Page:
The Irregulars: the real history behind Netflix’s supernatural Sherlock spinoff

Netflix’s The Irregulars is a supernatural Sherlock Holmes story where Sir Arthur Conan Doyle’s great detective fades into the shadows, replaced by the plucky Baker Street Irregulars. But although it is also a fiction, it is underpinned by some hefty fact – from secret societies and poor laws to a reimagined royal…

The Irregulars. From left to right: Prince Leopold (Harrison Osterfield), Jessie (Darci Shaw), Bea(Thaddea Graham), Spike (McKell David), and Billy (Jojo Macari)

It is safe to say that Netflix’s The Irregulars isn’t a typical Sherlock Holmes imagining, and not least because the pipe-smoking, deerstalker-donning detective isn’t the hero of the piece.

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Front and centre this time around are the Baker Street Irregulars, though they are not the same as the network of beggar children who, in the canon, are corralled by Holmes to act as his eyes and ears on the streets of Victorian London.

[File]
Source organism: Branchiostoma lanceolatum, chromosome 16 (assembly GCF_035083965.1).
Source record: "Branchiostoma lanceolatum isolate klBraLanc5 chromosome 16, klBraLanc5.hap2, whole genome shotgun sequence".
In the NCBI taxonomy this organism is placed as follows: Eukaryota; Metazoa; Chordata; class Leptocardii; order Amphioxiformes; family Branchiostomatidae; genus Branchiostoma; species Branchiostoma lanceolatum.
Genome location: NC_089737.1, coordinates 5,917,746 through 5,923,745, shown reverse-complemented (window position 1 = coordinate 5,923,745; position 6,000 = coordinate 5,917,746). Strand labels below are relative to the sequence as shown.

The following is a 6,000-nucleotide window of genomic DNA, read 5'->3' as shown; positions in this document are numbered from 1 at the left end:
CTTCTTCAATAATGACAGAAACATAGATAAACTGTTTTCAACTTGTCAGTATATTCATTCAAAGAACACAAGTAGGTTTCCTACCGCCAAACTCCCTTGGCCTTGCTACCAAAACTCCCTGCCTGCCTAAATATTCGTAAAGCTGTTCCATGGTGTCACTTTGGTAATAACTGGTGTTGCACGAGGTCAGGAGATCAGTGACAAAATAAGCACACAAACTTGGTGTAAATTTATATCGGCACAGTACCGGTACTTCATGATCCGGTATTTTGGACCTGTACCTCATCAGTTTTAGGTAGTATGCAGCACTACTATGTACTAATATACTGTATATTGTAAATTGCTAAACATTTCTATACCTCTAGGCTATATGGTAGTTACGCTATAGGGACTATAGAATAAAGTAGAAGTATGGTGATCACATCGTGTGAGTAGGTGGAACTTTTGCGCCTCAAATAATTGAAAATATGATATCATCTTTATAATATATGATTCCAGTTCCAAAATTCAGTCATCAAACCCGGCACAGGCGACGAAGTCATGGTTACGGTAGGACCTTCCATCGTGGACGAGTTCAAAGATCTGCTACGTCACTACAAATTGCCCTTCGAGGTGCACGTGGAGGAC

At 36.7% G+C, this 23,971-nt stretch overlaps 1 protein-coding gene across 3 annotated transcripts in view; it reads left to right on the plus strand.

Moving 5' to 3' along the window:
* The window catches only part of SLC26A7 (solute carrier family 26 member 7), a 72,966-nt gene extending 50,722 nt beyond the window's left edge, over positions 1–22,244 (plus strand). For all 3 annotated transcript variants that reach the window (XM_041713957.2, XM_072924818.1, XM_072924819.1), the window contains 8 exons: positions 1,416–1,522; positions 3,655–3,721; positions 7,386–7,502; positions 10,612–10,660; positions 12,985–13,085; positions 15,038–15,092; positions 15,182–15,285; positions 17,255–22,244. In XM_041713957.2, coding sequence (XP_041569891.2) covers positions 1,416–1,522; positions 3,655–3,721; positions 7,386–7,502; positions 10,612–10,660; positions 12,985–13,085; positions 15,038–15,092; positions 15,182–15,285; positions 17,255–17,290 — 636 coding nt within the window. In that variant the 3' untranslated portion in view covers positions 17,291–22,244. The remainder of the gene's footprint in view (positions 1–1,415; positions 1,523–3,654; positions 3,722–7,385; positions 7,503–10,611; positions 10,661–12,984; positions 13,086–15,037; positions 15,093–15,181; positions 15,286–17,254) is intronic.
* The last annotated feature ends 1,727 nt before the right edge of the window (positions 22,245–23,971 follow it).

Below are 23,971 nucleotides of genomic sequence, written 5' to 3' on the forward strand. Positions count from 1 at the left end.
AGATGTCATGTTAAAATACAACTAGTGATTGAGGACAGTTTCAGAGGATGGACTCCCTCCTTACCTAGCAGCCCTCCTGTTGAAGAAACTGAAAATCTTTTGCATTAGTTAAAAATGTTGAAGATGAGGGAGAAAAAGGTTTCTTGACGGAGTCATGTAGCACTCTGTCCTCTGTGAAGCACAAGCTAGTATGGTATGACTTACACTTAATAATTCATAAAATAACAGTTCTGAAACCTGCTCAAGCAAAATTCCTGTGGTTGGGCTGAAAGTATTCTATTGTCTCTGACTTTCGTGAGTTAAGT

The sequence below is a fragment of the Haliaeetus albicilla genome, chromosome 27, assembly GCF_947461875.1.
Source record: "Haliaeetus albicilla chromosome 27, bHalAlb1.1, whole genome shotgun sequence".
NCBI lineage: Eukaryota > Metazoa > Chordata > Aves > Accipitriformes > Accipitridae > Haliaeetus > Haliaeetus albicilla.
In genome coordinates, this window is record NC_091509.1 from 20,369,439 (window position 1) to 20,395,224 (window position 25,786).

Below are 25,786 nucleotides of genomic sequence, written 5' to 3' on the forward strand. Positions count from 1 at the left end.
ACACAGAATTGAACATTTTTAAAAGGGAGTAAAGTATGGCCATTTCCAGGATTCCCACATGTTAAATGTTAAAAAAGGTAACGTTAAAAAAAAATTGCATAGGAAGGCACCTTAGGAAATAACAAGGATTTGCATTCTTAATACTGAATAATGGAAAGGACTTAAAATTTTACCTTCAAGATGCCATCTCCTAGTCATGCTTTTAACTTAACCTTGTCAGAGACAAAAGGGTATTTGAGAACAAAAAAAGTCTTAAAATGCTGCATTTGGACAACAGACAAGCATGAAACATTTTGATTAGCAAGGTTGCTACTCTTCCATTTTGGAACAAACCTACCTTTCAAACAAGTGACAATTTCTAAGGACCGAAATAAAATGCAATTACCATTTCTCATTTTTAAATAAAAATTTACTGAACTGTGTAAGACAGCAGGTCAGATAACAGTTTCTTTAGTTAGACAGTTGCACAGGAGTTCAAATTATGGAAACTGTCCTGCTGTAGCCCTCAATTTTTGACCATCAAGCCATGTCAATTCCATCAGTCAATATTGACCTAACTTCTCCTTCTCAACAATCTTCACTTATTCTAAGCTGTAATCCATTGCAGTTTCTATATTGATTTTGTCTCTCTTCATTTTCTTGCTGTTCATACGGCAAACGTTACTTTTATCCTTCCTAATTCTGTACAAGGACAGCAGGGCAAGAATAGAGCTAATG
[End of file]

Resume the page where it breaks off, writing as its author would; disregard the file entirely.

Warning: spoilers ahead for season one of Netflix’s The Irregulars

Here there are just five ‘irregulars’ – street urchins Bea, Jessie, Billy and Spike, plus an unlikely bedfellow in the form of royal prince Leopold.

In this iteration, they are approached by much-less benevolent depiction of Holmes’s sidekick Doctor Watson. He enlists the irregulars in the hunt for a baby thief – leading them into a web of crimes that are far from elementary. How can they be, when they revolve around a rip in the fabric between worlds?